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During the growth stages from infancy to young adulthood, children encounter many diseases, especially in the early months and years of life, which includes some upper respiratory viral or bacterial infections-such as colds, bronchiolitis, or croup-are quite common and difficult to avoid.

Although the parents would make sure that their children are nourished in a hygienic atmosphere, right from their birth, the little ones are often affected by one health problem or the other. Any kind of health problem needs to be treated as soon as possible, because they might hamper the development of the child, if left untreated. Hence, it becomes important for the parents to know about the common disorders observed in children and the common medications for them.

Our Major Pediatric Therapy Products consists of Antibiotics- mainly cephalosporins, Analgesics and Antipyretics, Antitussives and Multivitamins.

We Supply pediatric medications in various dosage forms which majorly include:

  • Oral Liquids: Syrups, Suspensions
  • Granules for Oral Suspensions in Sachets
  • Lozenges

SRS Pharmaceuticals is one of the few manufacturers and Suppliers of granules for Oral Suspension.

Oral Route of administration is the most preferred route of administration for children.

The major factor of concern while dealing with pediatric therapies is patient's acceptance. Pediatric Patients tend to become un-co-operative during the administration of oral medication; the most common reason being the taste of the oral formulation administered among the children.

Most of the Antibiotics, multivitamins and other medicines administered orally have a bitter taste making it unpleasant for Children to consume.

The solution for this is Taste masking and the major application of taste masking can be observed in Granules for oral suspension.

Granules for Oral Suspension, is a flavored, sweet to taste formulation used for administration among pediatric patients. Due to its varied flavors and sweet taste, the formulation is palatable and widely accepted in Pediatric patients all over the world.

Moreover these granules for oral suspension are packaged uniquely as single dose sachets made of 4 layered aluminum foils making the formulation extremely stable and convenient to carry.

Granules for oral suspension in sachets enhances the convenience of single dosage regimen and accuracy single dosing of medication compared to liquid suspension where the dosing is comparatively less accurate and administration of the drug is Rheology dependent.

The dry powder pharmaceutical suspension composition is stable on storage and when constituted with an ingestible liquid for administration, the corresponding liquid suspension is stable for the duration in which the therapy is required.

Some of Our Pediatric Products include:

ELIKSIR Cough Syrup (100ml)

Category: Antitussive
Contains: Vasaka patra 250 mg + Mulethi 100 mg + Haldi 100 mg + Pippali 50 mg + Nirgundi 100 mg


Category: Analgesic and antipyretic
Contains: Paracetamol 125mg+ Phenylephrine 2.5mg+Chlorpheneramine Maleate 1mg

BURATINO Syrup (60 ml)

Category: Multivitamin
Contains: Multivitamin + Mineral

BROMHEXINE SRS Syrup (50 ml)

Category: Antitussive
Contains: Bromhexine -4mg/ 5 ml

PARACETAMOL SRS Suspension (60 ml)

Category: Analgesics and antipyretics
Contains: Paracetamol -125mg /5 ml

AMPICILLIN CPC Oral Suspension (100 ml)

Category: Analgesics and antipyretics
Contains: Ampicillin -125mg /5 ml

NO-GRIPP Syrup (60 ml)

Category: Analgesic and Antipyretic
Contains: Phenylephrine HCl 5mg+ Chlorpheniramine Maleate BP 2mg + Paracetamol BP 125mg

PARACETAMOL EFFECT Suspension (60 ml)

Category: Analgesic and Antipyretic
Contains: Paracetamol -125mg /5 ml

CAL-D Suspension (60 ml)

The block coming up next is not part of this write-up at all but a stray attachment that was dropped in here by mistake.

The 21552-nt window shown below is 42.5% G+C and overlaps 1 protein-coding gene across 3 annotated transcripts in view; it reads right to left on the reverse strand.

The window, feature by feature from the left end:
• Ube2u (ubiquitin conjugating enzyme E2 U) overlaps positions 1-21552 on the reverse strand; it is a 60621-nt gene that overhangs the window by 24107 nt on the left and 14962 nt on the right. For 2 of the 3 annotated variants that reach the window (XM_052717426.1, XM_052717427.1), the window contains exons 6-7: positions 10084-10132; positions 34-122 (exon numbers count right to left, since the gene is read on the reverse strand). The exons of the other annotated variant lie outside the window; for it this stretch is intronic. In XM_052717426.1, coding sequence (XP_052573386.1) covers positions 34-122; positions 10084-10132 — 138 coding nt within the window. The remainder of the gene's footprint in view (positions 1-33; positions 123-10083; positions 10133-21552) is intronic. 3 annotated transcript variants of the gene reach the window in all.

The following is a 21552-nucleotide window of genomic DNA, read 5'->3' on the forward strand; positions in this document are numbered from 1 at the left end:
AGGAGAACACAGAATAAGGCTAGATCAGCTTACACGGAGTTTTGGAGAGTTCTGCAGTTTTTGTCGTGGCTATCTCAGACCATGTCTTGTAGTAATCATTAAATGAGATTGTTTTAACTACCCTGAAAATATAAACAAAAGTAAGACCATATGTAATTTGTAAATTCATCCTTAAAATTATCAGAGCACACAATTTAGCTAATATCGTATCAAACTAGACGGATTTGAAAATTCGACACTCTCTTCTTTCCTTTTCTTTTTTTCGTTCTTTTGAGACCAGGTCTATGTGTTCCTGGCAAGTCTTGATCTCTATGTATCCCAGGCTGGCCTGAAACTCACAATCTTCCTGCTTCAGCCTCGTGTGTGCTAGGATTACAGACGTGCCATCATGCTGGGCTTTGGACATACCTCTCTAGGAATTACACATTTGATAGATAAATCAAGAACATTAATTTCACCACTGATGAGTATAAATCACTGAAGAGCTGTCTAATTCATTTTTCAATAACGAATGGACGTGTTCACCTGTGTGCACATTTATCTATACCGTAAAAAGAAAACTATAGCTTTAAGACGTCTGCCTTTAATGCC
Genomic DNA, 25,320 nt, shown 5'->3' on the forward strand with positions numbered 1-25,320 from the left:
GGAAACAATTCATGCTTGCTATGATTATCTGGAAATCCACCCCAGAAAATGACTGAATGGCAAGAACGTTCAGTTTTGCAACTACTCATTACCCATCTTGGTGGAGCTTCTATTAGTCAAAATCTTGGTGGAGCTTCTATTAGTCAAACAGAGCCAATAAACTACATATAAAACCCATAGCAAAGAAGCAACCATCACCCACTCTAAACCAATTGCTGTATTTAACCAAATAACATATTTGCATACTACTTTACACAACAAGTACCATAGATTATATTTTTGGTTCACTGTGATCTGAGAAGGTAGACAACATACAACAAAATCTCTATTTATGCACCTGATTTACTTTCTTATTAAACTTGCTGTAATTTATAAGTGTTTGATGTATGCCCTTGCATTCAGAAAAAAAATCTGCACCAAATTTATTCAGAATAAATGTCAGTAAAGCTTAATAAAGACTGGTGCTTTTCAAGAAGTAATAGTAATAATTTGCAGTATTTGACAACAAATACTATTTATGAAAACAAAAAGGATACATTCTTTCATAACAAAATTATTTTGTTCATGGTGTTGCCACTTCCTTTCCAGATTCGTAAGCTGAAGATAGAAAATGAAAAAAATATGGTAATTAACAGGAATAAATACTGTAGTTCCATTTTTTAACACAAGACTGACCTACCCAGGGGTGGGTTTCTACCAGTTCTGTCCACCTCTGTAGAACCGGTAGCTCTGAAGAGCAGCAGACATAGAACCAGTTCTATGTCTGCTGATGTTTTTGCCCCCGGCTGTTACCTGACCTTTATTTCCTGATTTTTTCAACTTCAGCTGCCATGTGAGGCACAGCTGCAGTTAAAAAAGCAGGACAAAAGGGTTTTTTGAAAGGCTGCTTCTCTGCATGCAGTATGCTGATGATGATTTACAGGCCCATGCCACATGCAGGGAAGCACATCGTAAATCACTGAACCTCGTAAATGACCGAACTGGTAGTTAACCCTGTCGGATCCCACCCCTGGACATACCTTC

Category: Vitamin supplement
Contains: Calcium Carbonate BP (from oyster shell) -625mg, equivalent to elemental Calcium 250 mg Vitamin D3 BP 125 IU


Cephalosporins in antibiotic therapy:

The introduction of Cephalosporins into pediatric practice did not result in the conquest of infections that were previously untreatable. Cephalosporins often allow an alternative approach to therapy, which in selected patients may possess advantages over other methods.

Cephalosporins belong to beta- lactam antibiotics similar to penicillins. These antibacterial agents kill bacteria by preventing the cell wall synthesis. Similar to penicillins in their mode of action but they treat a broader range of bacterial infections. They have structural similarities to penicillins and many people with allergies to penicillins may also have allergic reactions to Cephalosporins.

Oral cephalosporins are well tolerated by most children. Severe toxicities are rare; however, many children experience mild adverse effects. Approximately five to twenty percent of all patients will experience transient gastrointestinal effects, including abdominal pain, nausea, vomiting, or diarrhea.

Spectrum of activity:



I Generation : Cefazolin, Cephalexin, Cefadroxil, Cephradine

Good activity against Gram +ve organisms; modest against Gram -ve organisms. Streptococci (except Penicillinase resistant), Staphylococci (except Methicillin resistant strain)

II Generation: Cefuroxime, Cefoxitin, Cefprozil, Cefaclor, Cefuroxime axetil, Loracarbef, Cefotetan, Cefranide

Improved activity against Gram -ve but much less active than III generation cephalosporins. Gram -ve organisms Enterococcus, Klebsiella, Haemophilus influenza; Not active against Gram +ve as I generation.

III Generation: Cefotaxime, Cefpodoxime, Ceftibuten, Cefdinir, Ceftriaxone, Ceftizoxime, Cefoperazone, Ceftazidime

Less active against Gram +ve than I generation. More active against Enterobacteriaceae including a brownheader producing bacteria.

IV generation: Cefepime, Cefpirome

Extended spectrum of activity than III generation cephalosporins and have increased stability against hydrolysis by alpha-brownheaders

Division of the cephalosporins into generations has been used for many years to help group them into easily recognizable categories. Traditionally, the first generation agents are known to have greater activity against Gram-positive organisms with little Gram-negative activity. These agents are used most frequently for skin and soft tissue infections.